Analyst comments from Tanium’s Cyber Threat Intelligence Team
“The use of proxy networks and services by threat actors engaged in malicious activities, while not a new phenomenon by any stretch, has steadily been gaining in popularity over the years. We’re now seeing various proxy services clearly being built from the ground up with the intention of helping cybercriminals facilitate their operations.”
DomainTools sums it up quite nicely:
Criminal proxy networks are now a mainstay in the cybercriminal world. Bad actors make use of them to obfuscate their activities by hiding behind hijacked IP addresses, providing a veil of legitimacy to mask their operations. These networks were once grown as part of the creation of botnets, but the lucrative nature of these services have turned them into their own criminal enterprises.
3. DHS Cyber Safety Board to review Lapsus$ gang’s hacking tactics
A December 2, 2022, press release issued by the Department of Homeland Security (DHS) announced that the Biden administration’s newly minted Cyber Safety Review Board (CSRB) — established pursuant to President Biden’s Executive Order (EO) 14028 on Improving the Nation’s Cybersecurity — will be reviewing recent cyberattacks attributed to the global, extortion-focused Lapsus$ hacking group.
Lapsus$ is responsible for compromising a slew of high-profile companies earlier this year. Many incidents resulted in the leak of proprietary data, source code, and other highly sensitive information which ultimately contributed to several massive data breaches.
Lapsus$: A refresher
As stated by BleepingComputer, the Lapsus$ group repeatedly made headlines following a string of surprisingly effective and damaging cyberattacks against major tech companies.
Characterized as one of the most prolific cyber criminals of 2022, Lapsus$ has set itself apart from its financially-motivated/extortion-focused peers by eschewing more traditional TTPs, such as the ransomware model; instead deploying more human-focused methods involving fairly sophisticated social engineering to gain access to target environments.
The two main competing theories regarding Lapsus$’ preferred method of initial access appear to be breaches resulting from the compromise of third-party service providers (particularly those providing authentication services, such as Okta and the recruitment and social engineering of insiders within high-profile corporations.)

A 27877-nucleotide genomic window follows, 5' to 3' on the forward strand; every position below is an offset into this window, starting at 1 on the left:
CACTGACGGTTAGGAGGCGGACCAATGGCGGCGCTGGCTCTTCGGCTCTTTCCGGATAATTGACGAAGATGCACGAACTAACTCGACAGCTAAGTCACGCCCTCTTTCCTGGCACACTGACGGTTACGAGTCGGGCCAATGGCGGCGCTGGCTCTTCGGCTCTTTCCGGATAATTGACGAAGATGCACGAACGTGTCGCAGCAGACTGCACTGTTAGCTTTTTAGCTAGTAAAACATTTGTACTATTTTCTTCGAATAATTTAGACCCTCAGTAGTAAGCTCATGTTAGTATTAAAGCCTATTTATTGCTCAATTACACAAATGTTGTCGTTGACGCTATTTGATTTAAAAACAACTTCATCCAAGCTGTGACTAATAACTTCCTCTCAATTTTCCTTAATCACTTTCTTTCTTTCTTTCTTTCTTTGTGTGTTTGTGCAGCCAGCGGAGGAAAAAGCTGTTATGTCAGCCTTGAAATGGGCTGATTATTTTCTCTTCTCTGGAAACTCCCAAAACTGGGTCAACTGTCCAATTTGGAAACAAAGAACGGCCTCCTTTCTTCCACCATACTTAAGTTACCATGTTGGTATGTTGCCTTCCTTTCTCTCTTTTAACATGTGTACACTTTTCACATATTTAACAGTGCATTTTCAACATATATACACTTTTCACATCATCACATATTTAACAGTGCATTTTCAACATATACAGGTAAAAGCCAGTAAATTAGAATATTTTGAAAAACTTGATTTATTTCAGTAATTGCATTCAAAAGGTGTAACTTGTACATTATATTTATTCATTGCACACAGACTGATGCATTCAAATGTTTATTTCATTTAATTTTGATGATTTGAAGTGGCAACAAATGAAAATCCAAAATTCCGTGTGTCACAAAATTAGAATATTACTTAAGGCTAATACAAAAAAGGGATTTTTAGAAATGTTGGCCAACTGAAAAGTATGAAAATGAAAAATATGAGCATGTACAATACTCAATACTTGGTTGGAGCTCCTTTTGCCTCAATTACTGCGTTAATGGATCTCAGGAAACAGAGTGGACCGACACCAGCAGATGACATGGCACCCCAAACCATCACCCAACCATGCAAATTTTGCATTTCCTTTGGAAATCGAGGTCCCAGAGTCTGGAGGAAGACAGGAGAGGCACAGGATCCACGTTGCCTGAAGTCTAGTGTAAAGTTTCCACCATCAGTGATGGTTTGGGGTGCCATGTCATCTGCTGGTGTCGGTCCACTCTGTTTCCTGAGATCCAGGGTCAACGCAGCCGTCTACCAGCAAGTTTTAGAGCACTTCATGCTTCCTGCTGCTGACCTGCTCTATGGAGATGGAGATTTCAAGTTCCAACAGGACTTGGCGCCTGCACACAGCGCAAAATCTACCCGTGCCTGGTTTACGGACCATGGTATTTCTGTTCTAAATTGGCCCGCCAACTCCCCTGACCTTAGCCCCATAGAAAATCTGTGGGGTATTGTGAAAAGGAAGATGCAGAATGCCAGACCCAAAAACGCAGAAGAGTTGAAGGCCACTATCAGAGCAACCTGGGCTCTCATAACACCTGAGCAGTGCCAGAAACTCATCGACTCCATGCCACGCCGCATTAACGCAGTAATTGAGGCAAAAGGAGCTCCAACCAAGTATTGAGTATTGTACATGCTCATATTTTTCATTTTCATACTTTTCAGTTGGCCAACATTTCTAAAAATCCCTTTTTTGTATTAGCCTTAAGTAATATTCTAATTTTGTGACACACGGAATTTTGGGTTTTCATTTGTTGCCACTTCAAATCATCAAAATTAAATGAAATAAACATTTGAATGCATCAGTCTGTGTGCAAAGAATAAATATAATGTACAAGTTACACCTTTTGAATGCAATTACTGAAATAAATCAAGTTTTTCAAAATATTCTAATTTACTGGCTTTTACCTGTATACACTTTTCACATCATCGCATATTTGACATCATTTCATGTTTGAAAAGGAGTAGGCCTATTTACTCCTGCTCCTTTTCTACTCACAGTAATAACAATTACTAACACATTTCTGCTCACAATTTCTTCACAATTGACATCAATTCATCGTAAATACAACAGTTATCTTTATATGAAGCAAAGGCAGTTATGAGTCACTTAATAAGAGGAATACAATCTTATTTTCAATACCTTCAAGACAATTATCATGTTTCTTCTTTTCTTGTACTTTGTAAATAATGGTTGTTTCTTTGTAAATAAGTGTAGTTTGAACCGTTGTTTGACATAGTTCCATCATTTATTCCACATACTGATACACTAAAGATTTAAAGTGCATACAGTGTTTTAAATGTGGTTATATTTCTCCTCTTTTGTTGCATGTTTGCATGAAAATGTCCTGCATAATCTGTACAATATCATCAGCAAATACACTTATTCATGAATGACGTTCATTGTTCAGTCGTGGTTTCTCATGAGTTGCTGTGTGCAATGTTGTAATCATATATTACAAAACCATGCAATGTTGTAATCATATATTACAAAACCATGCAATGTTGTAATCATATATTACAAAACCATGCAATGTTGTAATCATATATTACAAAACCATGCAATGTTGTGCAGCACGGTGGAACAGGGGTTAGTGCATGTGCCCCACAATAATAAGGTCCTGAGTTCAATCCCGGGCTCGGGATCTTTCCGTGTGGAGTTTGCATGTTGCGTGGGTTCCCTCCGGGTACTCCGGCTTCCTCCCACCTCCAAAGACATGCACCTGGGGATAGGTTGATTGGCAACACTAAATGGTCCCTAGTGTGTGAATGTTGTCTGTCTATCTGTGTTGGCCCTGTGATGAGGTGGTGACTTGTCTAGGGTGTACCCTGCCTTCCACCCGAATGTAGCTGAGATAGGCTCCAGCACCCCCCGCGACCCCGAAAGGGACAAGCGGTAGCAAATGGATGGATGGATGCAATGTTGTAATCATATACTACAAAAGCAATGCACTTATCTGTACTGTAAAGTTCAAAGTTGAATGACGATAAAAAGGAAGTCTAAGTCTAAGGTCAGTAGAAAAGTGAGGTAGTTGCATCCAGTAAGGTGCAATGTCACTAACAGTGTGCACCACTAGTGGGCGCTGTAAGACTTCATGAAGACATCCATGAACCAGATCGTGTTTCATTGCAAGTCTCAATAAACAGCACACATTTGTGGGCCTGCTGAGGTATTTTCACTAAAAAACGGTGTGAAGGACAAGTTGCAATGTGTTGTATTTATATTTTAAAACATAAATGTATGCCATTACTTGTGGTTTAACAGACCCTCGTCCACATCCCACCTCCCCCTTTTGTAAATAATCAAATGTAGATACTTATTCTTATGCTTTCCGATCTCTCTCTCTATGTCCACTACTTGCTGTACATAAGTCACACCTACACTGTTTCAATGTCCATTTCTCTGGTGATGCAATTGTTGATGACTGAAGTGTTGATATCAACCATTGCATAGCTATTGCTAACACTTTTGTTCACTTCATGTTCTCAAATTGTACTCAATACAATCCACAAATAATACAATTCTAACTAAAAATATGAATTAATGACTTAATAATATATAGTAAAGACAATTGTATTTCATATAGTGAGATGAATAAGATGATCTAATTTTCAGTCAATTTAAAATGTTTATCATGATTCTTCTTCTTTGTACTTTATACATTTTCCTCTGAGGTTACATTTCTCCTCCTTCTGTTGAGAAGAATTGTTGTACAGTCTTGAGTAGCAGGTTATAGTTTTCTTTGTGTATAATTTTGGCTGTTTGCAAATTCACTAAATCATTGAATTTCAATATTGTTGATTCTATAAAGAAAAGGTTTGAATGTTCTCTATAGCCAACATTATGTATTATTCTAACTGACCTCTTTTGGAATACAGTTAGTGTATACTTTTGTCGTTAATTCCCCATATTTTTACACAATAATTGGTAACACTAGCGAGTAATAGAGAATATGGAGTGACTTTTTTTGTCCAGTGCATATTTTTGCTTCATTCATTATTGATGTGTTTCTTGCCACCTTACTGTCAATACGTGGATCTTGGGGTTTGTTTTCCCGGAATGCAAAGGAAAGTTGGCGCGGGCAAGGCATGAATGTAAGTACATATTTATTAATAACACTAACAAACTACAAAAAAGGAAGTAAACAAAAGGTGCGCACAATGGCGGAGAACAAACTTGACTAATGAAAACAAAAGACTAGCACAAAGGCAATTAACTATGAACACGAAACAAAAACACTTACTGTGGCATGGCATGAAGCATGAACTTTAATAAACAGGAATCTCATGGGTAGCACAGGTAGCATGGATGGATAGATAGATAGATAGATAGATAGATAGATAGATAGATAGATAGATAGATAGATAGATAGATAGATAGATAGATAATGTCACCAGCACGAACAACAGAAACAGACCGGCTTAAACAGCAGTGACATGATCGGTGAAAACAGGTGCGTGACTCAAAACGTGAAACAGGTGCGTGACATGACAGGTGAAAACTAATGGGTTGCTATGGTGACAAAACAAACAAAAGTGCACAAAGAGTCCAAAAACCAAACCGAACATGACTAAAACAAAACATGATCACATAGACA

Lapsus$ is also a bit of a black sheep when it comes to the group’s focus, or lack thereof, on operational security (OPSEC). Never one to shy away from publicity, Lapsus$ has freely advertised its activities via a public Telegram channel.
CSRB to conduct second review, on Lapsus$ tactics
The reported goal behind CSRB’s review of the Lapsus$ group’s hacking activities is to provide both public and private organizations with advice geared toward defending against the group’s tactics, and those of any other groups which may have been influenced by the surprising level of success Lapsus$ achieved while leveraging basic TTPs.
“With its review into Lapsus$, the Board will build on the lessons learned from its first review and share actionable recommendations to help the private and public sectors strengthen their cyber resilience,” DHS Secretary Alejandro N. Mayorkas said.
Of note, the wording of the headlines being pushed by multiple industry media outlets is highly misleading. Several sites are claiming that the CSRB will be conducting its second review of Lapsus$ tactics. This is false. CSRB is actually just conducting its second review period (the first being focused on vulnerabilities discovered in late 2021 in the widely used Log4j open-source software library).
Analyst comments from Tanium’s Cyber Threat Intelligence Team
“It’s encouraging that the CSRB is actively researching Lapsus$. The gang’s potent combination of boldness (in target selection), brashness (in taunting victims and generally maintaining an aloof online persona), and reliance upon TTPs and social engineering methods that are next to impossible to prevent with automated solutions is a mixture that should make any organization nervous.”
“While several Lapsus$ members have supposedly been rounded up by law enforcement, the group’s tactics have made quite an impression on the criminal elements of the cyber threat landscape. Attacks are increasingly leveraging social engineering, insider threats, living-off-the-land TTPs, and so on.”
“The CTI team is excited to see the CSRB’s additional findings and will continue researching Lapsus$ activities moving forward.”
Catch up on more of our cyber threat intelligence roundups here.